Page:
Pasolini’s Ugly Butterfly

I guess it’s been up for a while, but I just discovered this BFI reference page on Pier Paolo Pasolini’s perennially controversial film-adaptation,  Salò or The 120 Days of Sodom.  I was immediately drawn to the slain director’s annotative jottings, in which obligatory antifascist precepts are quickly overborne by a clear aesthetic fidelity to the Sadean logic of a "mad dream," which is revealed to be "all the more logical in its whole when it’s the least in its details."

In commenting on the ideological import of Salo, Pasolini asks, perhaps not at all rhetorically, "[w]ho could doubt my sincerity when I say that the message of Salò is the denunciation of the anarchy of power and the inexistence of history?" 

Show of hands?

More significantly, there is his closing distillation of  craft, where Pasolini explains:

In every shot it can be said I set myself the problem of driving the
spectator to feeling intolerant and immediately afterwards relieving
him of that feeling.   

Recognizing that relief is not the same as catharsis, it is tempting to reflect on Pasolini’s bait & switch in light of Michael Haneke’s more structurally trained experiments, and readily articulated justifications. 

Don’t get me wrong.  I do worry about cynicism.  But it’s not as if the critics aren’t looking for excuses.  Consider the tactical palliation deployed to attenuate — or simply deny — the clear-cut cosmic nihilism expressed in Todd Solandz’s Palindromes; or consider  the pretextual convolutions marshaled in denial of Gaspar Noe’s point-blank nationalist requiem, Irreversible (note to Stephen Hunter: we are most certainly in Paris, and while "natural man" may be a monster, he’s not the species you prefer; watch Straw Dogs and try again).   I’m never sure if it’s blindness or mendacity, or shades of the two. But I am sure of some things.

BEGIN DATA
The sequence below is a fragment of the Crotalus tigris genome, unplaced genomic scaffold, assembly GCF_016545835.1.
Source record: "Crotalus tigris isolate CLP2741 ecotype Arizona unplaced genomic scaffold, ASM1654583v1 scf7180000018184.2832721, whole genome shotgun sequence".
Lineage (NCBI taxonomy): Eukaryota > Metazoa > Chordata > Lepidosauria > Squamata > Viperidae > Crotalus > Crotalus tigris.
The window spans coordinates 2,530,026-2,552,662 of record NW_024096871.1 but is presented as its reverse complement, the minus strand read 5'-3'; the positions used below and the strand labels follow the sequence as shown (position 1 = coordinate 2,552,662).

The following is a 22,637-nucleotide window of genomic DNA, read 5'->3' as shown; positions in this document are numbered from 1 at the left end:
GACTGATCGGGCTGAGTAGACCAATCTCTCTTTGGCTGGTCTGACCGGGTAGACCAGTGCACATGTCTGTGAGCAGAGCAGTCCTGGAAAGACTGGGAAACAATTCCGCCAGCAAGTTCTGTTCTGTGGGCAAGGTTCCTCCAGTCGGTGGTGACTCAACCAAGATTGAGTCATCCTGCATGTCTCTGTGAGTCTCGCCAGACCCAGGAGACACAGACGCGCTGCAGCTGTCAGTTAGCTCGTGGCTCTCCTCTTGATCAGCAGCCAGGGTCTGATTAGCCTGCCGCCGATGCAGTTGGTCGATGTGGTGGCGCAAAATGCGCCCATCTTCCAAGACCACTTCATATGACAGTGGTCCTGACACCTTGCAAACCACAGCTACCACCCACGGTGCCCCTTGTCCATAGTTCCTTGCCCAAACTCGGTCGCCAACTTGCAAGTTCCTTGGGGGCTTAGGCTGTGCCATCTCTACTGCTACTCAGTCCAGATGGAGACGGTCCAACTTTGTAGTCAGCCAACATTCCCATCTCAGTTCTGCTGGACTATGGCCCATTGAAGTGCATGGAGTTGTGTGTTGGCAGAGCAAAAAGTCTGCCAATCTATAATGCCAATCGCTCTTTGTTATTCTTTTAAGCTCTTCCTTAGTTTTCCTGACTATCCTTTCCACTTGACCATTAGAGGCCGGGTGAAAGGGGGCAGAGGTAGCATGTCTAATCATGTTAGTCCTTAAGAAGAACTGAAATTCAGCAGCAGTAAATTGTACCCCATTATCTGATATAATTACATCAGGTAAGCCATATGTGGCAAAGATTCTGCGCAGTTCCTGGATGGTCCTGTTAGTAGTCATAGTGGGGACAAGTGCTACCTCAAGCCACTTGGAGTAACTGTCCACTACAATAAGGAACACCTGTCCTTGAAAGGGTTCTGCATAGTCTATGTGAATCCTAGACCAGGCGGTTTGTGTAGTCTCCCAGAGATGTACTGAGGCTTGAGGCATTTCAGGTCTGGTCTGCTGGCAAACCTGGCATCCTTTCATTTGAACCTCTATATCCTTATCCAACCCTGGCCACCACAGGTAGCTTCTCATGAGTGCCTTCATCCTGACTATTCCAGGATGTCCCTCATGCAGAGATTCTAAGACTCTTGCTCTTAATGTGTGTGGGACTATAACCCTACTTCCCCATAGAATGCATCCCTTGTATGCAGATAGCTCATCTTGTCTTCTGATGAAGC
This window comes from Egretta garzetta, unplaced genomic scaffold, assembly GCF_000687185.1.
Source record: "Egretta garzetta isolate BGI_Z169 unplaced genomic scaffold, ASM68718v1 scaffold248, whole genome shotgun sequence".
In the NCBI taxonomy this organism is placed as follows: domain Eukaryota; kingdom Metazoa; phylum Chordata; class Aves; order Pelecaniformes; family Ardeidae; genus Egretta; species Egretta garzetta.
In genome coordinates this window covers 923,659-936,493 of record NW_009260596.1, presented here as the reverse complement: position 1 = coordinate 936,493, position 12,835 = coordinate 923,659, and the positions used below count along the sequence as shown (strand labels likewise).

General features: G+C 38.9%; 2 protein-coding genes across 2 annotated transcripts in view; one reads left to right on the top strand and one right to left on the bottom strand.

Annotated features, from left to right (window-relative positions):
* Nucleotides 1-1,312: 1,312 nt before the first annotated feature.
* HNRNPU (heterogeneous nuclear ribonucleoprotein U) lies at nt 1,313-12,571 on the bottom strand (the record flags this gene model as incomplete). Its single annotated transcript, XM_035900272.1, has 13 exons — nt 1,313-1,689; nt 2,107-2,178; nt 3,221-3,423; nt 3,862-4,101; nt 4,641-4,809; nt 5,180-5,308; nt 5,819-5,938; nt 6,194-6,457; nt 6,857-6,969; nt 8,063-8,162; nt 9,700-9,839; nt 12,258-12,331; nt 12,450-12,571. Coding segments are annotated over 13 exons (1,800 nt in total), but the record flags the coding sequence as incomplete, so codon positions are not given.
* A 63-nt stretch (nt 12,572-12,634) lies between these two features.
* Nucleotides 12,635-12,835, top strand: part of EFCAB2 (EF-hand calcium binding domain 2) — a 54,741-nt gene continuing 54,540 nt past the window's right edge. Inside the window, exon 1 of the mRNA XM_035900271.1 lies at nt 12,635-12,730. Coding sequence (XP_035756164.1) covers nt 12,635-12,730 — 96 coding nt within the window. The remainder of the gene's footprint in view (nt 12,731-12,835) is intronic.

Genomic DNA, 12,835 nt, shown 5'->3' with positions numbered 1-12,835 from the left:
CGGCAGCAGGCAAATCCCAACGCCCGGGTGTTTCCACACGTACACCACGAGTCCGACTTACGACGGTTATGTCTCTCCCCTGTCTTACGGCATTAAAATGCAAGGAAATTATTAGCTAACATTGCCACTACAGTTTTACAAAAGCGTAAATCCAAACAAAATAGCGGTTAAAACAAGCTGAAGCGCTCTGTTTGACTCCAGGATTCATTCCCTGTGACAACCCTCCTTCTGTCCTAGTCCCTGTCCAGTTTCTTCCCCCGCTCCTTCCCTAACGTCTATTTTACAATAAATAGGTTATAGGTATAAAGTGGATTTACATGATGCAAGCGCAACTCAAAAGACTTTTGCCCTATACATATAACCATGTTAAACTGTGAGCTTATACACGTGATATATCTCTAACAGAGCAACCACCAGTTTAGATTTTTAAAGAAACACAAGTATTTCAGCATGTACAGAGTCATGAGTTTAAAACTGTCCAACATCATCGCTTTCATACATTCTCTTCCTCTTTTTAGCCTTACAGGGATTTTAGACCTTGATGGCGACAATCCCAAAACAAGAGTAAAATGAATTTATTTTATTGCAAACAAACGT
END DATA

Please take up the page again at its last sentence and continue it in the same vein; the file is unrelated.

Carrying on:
Unlike Pasolini, David Cronenberg is one of those auteurs whose work  is reliably more interesting to read about than to see.  There’s an iteration he’s fond of, here excerpted from the fascinating interview collection, Cronenberg on Cronenberg:

As an artist, one is not a citizen of society.  An artist is bound to explore every aspect of human experience, the darkest corners — not necessarily — but if that is where one is led, that is where one must go.  You cannot worry about what the structure of your own particular segment of society considers bad behavior, good behavior; good exploration, bad exploration.  So, at the time you’re being an artist, you’re not a citizen.  You don’t have the social responsibility of a citizen.  You have in fact, no social responsibility whatsoever.

And later in the same exchange:

When I write, I must not censor my own imagery or connections.  I must not worry about what critics will say, what leftists will say, what environmentalists will say.  I must ignore all of that.  If I listen to all of those voices I will be paralyzed because none of this can be resolved.  I have to go back to the voice that spoke to me before all these structures were imposed on it, and let it speak these terrible truths.  By being irresponsible I will be responsible.

In his BFI commentary, Gary Indiana, suggests that part of Salo‘s continuing resonance may be explained by  the fact that "there weren’t imitations of it." True enough, Ilsa came before.  But I wonder how he could have overlooked Last House on Dead End Street, or for that matter, Fat Girl

By being irresponsible I will be responsible.